Travel to the breathtaking Desolation Canyon of Utah, and you will find the legacy of John F. Seiberling. During his 16 years in Congress, the Akron Democrat protected millions of acres of wilderness, reflecting the obligation of one generation to the next in preserving the country’s natural heritage. He would be aghast at the Obama White House making way for Gasco Energy of Denver to begin drilling operations in the canyon, a plan calling for roughly 200 wells amid the gorgeous plateaus, mountains and waters.
Gasco launched its pursuit almost a decade ago, the George W. Bush team then putting the proposal on hold until 2010. The Environmental Protection Agency called for a better plan, one that put the fragile lands at far less risk. Yet the Interior Department recently unveiled an alternative approach that rates as worse in many ways, increasing by 50 percent the percentage of the wilderness land that would be disturbed.
To be sure, the White House feels the political pressure from increased gas prices, critics baying for domestic production, all in a presidential re-election year. Yet Desolation Canyon hardly is the place for the president to tap somehow an inner and expedient “drill, baby, drill.”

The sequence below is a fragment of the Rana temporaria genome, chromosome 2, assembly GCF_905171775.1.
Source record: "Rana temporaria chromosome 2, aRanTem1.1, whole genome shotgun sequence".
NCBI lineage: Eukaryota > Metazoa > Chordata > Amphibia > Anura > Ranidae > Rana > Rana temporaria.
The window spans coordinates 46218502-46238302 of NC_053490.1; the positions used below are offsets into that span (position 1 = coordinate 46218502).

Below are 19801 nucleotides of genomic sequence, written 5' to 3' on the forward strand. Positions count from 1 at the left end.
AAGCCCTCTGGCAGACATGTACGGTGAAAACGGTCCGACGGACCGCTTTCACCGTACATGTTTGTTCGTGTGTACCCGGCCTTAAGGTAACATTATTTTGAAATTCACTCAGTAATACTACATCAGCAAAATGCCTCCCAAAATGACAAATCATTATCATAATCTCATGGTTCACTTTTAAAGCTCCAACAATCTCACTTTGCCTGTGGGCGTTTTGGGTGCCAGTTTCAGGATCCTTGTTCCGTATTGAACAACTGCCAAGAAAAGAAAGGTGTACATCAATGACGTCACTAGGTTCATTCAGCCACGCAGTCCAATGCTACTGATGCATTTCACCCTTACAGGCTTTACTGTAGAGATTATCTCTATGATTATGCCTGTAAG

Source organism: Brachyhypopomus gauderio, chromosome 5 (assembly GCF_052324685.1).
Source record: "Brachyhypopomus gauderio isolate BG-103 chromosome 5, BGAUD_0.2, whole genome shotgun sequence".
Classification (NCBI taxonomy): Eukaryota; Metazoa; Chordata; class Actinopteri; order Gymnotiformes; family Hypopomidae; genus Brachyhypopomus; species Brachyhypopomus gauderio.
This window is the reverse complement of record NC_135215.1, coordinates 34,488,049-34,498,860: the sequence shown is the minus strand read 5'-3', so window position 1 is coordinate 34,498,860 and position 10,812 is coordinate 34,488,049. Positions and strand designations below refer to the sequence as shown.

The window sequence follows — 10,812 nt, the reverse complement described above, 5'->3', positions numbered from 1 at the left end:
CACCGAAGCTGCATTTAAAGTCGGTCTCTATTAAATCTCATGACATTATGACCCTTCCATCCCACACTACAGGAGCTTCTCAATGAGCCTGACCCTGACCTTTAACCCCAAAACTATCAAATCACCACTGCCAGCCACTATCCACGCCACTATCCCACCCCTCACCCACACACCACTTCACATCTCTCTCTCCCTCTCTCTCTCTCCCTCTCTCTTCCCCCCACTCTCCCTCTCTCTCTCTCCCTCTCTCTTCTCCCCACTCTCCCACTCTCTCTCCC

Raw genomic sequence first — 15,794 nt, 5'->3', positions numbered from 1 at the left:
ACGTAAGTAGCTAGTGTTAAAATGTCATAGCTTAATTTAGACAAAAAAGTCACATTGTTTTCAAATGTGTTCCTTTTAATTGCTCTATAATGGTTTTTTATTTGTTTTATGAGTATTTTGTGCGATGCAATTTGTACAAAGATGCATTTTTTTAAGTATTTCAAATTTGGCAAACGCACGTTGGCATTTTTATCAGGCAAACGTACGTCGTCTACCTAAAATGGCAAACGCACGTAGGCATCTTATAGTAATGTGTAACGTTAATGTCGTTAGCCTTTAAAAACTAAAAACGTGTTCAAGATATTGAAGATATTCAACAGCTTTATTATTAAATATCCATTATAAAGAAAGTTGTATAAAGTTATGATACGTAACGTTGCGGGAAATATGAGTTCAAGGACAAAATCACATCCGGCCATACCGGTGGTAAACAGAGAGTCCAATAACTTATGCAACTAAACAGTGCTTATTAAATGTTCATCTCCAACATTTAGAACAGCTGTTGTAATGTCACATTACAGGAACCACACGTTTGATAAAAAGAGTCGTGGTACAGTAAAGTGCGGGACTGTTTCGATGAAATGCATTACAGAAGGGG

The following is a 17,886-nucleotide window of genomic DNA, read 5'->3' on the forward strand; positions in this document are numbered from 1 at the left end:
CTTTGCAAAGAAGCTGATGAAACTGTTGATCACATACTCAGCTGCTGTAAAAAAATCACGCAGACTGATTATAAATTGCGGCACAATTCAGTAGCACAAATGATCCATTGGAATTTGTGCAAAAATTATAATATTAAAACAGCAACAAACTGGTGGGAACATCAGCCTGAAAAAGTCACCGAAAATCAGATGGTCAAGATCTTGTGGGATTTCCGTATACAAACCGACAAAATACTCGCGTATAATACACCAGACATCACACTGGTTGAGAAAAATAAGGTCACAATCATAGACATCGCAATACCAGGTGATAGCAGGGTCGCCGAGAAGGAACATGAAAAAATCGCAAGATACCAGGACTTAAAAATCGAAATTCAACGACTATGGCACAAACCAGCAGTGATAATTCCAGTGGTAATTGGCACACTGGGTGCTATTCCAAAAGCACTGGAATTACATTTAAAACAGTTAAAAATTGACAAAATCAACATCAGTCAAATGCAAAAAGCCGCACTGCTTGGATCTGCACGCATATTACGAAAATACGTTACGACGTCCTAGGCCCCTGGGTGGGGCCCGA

That is especially so, in view of the worthy options for both Gasco and the Seiberling legacy to prevail. One practical alternative involves lateral drilling, the operation removed from the wilderness yet substantial gas reserves still recovered. Unfortunately, discussions between Gasco and the Southern Utah Wilderness Alliance have not yielded the promising result.
This is the endpoint the feds should seek. Conservationists and drillers have joined elsewhere in Utah, with the West Tavaputs Plateau project in 2010 and Anadarko Petroleum in March.
Ohioans know well the economic value of rich natural gas deposits — and the necessity of environmental protection, striking a sensible and sensitive balance. Imagine the stakes with these magnificent lands at risk. This is a moment for the president and his team to recalculate. There is no urgency to drill in Desolation Canyon, lower natural gas prices mirroring the ample supply. Further, there is what John Seiberling stressed: Once such lands are spoiled, there is no going back.